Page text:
DOO WOP is the name often used to describe vocal group harmony recordings spanning the 40s, 50s and 60s. Although there are many theories as to how the name for this type of music came about, it is almost certainly derived from the sound of the groups' harmonising sounds behind the lead singer. Doo wah, Doo doo wah....Shoo be doo be doo....Oop shoop......doh doh doh do and many other similar constructions are the hallmark of countless vocal group classics and so the genre took its name from those sounds.
Vocal groups in the US came from diverse geographic, racial and musical backgrounds and in SHOO BE DOO BE DOO WOP, we've tried to reflect that diversity in the tracks selected for inclusion. From the West Coast come black groups such as the Penguins, often voted THE all-time doo-wop group-.-the Cadets-.-Arthur Lee Maye & the Crowns and the Hollywood Flames. From the East Coast come white groups such as the Earls, Crowns and the Capris. Then there were mixed groups such as Don Julian and the Meadowlarks and all-female groups like Shirley Gunter and the Queens. Usually a doo wop group would have four or five members, but the same type of sound would sometimes come from just two people, albeit often helped by overdubbing. Examples of this include the Teen Queens (two sisters) and the Cliques (actually Jesse Belvin and Eugene Church).
Typically, a doo wop record would pair a slow-paced song on one side with an upbeat tune on the other side. The tone could range from very serious ballads (examples on this CD include Why Don't You Write Me by the Jacks and Goodnight My Love by Jesse Belvin with a group behind him) to complete novelty items such as Stranded In The Jungle by the Cadets or Guided Missiles by the Cuff Links. Faster tempo outings include Remember Then by the Earls and Possibility by the Crowns, and then there were many dance tunes such as The Ookey Ook by the Penguins.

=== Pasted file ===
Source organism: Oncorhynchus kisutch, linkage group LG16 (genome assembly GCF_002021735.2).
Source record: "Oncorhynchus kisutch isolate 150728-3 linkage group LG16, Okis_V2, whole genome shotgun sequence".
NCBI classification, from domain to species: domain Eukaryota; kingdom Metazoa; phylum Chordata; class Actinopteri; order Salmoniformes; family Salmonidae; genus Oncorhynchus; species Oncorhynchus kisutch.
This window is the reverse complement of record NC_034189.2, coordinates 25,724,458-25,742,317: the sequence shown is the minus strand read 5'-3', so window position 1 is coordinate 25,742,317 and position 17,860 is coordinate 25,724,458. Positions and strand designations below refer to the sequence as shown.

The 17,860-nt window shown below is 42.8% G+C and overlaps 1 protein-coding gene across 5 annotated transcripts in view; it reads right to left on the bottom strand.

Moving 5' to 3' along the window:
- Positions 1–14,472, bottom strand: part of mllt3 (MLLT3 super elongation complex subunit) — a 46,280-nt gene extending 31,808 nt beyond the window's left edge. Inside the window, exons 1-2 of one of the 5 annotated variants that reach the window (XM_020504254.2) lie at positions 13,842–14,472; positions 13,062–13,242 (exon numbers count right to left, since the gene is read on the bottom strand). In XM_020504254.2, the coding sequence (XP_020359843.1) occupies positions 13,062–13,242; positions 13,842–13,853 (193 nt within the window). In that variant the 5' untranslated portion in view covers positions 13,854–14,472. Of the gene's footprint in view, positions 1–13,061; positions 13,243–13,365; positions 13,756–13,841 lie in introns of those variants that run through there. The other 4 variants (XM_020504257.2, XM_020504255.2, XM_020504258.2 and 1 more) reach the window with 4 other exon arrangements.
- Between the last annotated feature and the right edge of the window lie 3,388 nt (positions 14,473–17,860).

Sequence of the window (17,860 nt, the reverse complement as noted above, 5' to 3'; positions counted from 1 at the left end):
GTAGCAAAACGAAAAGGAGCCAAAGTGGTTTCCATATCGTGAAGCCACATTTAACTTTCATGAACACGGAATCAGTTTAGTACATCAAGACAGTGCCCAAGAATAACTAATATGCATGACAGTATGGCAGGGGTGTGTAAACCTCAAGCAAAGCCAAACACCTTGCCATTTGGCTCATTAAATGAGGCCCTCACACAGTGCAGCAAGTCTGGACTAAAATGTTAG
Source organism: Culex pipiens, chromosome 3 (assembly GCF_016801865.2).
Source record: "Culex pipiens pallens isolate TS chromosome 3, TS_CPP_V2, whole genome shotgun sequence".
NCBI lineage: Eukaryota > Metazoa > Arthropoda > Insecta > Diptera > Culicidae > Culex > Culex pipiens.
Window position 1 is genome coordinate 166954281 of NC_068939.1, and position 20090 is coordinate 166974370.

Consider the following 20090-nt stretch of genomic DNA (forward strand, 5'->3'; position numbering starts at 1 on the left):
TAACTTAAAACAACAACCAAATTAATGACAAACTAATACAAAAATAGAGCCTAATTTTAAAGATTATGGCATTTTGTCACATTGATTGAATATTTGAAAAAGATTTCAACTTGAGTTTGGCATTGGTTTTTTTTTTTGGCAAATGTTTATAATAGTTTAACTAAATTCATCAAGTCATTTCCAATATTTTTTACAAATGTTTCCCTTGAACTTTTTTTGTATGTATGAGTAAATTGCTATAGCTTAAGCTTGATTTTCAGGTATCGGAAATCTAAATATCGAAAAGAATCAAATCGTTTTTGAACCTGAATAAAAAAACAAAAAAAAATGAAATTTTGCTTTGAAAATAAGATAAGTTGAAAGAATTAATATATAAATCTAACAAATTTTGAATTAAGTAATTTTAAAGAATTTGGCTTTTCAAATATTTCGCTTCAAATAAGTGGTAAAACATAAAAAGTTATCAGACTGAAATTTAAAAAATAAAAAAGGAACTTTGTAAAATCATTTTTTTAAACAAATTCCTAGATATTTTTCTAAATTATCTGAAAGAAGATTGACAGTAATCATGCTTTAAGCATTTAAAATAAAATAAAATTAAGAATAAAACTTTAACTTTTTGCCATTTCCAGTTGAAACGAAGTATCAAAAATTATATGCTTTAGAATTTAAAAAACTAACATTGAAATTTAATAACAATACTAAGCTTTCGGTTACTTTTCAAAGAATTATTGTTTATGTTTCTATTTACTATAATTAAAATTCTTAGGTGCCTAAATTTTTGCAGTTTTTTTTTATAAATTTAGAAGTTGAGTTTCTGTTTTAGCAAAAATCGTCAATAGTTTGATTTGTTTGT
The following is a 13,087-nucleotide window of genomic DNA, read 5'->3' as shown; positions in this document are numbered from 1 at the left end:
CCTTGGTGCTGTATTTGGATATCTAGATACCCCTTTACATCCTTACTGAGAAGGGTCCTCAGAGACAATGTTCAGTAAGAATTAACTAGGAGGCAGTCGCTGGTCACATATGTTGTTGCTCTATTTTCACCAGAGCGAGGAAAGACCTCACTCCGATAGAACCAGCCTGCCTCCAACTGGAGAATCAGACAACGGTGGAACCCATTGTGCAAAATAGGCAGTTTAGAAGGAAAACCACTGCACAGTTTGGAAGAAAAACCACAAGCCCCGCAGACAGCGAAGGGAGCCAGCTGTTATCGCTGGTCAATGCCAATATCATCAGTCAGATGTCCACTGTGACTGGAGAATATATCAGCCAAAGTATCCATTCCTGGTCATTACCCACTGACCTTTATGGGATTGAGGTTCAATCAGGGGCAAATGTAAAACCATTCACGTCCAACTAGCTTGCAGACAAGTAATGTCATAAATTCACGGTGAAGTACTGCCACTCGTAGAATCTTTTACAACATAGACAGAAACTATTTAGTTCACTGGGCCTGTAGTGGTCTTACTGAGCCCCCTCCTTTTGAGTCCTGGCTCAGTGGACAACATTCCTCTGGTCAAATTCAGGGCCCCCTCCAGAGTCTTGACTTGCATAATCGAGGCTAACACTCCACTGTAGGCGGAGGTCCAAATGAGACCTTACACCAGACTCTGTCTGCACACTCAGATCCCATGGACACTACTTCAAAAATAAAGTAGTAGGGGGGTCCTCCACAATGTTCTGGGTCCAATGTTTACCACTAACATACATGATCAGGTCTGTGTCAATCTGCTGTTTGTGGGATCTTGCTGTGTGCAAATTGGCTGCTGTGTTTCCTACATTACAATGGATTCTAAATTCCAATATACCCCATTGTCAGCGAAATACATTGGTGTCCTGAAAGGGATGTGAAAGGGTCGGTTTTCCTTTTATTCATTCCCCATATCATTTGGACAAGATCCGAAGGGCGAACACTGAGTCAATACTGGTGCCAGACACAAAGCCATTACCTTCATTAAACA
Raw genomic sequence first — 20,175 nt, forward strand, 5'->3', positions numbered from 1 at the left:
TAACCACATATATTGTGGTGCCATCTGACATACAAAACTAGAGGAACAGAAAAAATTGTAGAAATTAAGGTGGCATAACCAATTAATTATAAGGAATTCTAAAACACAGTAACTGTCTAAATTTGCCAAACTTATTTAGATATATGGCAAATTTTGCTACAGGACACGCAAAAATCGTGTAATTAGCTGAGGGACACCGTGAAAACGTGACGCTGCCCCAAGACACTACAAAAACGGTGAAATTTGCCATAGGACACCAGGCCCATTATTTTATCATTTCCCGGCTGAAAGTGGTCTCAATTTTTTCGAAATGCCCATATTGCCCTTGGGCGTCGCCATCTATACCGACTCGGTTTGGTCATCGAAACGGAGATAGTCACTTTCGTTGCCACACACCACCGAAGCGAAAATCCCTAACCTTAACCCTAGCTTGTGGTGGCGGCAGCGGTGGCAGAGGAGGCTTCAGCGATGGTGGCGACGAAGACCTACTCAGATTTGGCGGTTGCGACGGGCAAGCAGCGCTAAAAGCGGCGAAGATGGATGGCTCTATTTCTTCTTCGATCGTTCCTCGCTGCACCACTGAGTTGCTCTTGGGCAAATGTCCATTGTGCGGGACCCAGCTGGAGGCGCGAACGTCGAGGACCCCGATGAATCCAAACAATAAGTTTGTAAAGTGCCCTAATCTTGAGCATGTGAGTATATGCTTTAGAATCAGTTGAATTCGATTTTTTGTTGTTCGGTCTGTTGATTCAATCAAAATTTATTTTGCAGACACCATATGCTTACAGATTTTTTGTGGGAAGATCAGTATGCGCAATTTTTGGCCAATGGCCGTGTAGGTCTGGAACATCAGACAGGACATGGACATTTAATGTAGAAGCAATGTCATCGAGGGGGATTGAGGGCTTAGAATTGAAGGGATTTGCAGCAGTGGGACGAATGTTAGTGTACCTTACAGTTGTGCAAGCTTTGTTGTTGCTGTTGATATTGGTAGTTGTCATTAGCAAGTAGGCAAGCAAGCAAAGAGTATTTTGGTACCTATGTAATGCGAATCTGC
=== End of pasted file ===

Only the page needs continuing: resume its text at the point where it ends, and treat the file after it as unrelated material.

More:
Because doo wop is such a fantastic mixture of group harmony sounds, it has attracted devoted followers and collectors all over the world. The collecting scene (and the prices paid for rare gems) is probably only challenged by the Northern Soul and the rare jazz areas. Doo wop collectors tend to be fiercely proud of what they regard as the best records on the scene, so it's no surprise that no two of them would ever agree on what should be on a 'Best of Doo Wop' collection. However this 18-track mid-price selection should prove to be both a good introduction to the varied scene that constitutes doo wop and may well provide a more serious collector with that track or three they've been chasing for a long while.
By Peter Gibbon